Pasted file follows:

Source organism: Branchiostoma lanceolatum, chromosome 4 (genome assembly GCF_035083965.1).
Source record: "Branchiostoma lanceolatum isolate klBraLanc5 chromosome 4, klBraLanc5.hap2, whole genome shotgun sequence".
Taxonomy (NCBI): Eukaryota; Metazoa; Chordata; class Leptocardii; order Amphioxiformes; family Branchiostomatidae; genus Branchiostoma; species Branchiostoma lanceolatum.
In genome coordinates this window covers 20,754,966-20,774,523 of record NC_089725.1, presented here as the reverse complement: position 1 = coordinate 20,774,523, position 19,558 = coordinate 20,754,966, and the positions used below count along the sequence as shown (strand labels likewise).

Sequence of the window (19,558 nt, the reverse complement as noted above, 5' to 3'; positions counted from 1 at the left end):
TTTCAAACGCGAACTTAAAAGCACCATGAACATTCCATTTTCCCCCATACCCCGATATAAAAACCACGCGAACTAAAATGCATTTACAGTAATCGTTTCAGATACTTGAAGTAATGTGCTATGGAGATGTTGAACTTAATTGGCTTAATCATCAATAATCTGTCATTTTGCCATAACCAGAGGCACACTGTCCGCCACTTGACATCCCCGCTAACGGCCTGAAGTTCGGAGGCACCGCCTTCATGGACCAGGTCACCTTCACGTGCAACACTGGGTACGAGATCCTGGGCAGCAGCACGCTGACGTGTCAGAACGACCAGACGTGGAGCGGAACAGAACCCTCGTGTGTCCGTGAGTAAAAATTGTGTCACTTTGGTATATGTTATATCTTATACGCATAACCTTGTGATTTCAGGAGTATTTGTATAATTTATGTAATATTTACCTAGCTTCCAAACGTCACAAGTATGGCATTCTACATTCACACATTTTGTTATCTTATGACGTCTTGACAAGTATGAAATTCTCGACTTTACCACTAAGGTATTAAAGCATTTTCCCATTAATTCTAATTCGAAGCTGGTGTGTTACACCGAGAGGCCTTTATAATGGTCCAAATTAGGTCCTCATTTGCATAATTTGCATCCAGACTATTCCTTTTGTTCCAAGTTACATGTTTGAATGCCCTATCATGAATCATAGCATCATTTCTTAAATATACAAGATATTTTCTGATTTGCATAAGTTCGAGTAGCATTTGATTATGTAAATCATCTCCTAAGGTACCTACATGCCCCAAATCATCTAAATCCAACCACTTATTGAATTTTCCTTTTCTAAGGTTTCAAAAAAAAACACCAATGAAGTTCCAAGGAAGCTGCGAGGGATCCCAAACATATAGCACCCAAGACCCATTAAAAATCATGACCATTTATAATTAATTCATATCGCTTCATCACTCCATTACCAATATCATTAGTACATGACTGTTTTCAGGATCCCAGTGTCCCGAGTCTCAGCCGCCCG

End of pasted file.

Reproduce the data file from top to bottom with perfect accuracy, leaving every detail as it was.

Source organism: Branchiostoma lanceolatum, chromosome 4 (genome assembly GCF_035083965.1).
Source record: "Branchiostoma lanceolatum isolate klBraLanc5 chromosome 4, klBraLanc5.hap2, whole genome shotgun sequence".
Taxonomy (NCBI): Eukaryota; Metazoa; Chordata; class Leptocardii; order Amphioxiformes; family Branchiostomatidae; genus Branchiostoma; species Branchiostoma lanceolatum.
In genome coordinates this window covers 20,754,966-20,774,523 of record NC_089725.1, presented here as the reverse complement: position 1 = coordinate 20,774,523, position 19,558 = coordinate 20,754,966, and the positions used below count along the sequence as shown (strand labels likewise).

Sequence of the window (19,558 nt, the reverse complement as noted above, 5' to 3'; positions counted from 1 at the left end):
TTTCAAACGCGAACTTAAAAGCACCATGAACATTCCATTTTCCCCCATACCCCGATATAAAAACCACGCGAACTAAAATGCATTTACAGTAATCGTTTCAGATACTTGAAGTAATGTGCTATGGAGATGTTGAACTTAATTGGCTTAATCATCAATAATCTGTCATTTTGCCATAACCAGAGGCACACTGTCCGCCACTTGACATCCCCGCTAACGGCCTGAAGTTCGGAGGCACCGCCTTCATGGACCAGGTCACCTTCACGTGCAACACTGGGTACGAGATCCTGGGCAGCAGCACGCTGACGTGTCAGAACGACCAGACGTGGAGCGGAACAGAACCCTCGTGTGTCCGTGAGTAAAAATTGTGTCACTTTGGTATATGTTATATCTTATACGCATAACCTTGTGATTTCAGGAGTATTTGTATAATTTATGTAATATTTACCTAGCTTCCAAACGTCACAAGTATGGCATTCTACATTCACACATTTTGTTATCTTATGACGTCTTGACAAGTATGAAATTCTCGACTTTACCACTAAGGTATTAAAGCATTTTCCCATTAATTCTAATTCGAAGCTGGTGTGTTACACCGAGAGGCCTTTATAATGGTCCAAATTAGGTCCTCATTTGCATAATTTGCATCCAGACTATTCCTTTTGTTCCAAGTTACATGTTTGAATGCCCTATCATGAATCATAGCATCATTTCTTAAATATACAAGATATTTTCTGATTTGCATAAGTTCGAGTAGCATTTGATTATGTAAATCATCTCCTAAGGTACCTACATGCCCCAAATCATCTAAATCCAACCACTTATTGAATTTTCCTTTTCTAAGGTTTCAAAAAAAAACACCAATGAAGTTCCAAGGAAGCTGCGAGGGATCCCAAACATATAGCACCCAAGACCCATTAAAAATCATGACCATTTATAATTAATTCATATCGCTTCATCACTCCATTACCAATATCATTAGTACATGACTGTTTTCAGGATCCCAGTGTCCCGAGTCTCAGCCGCCCG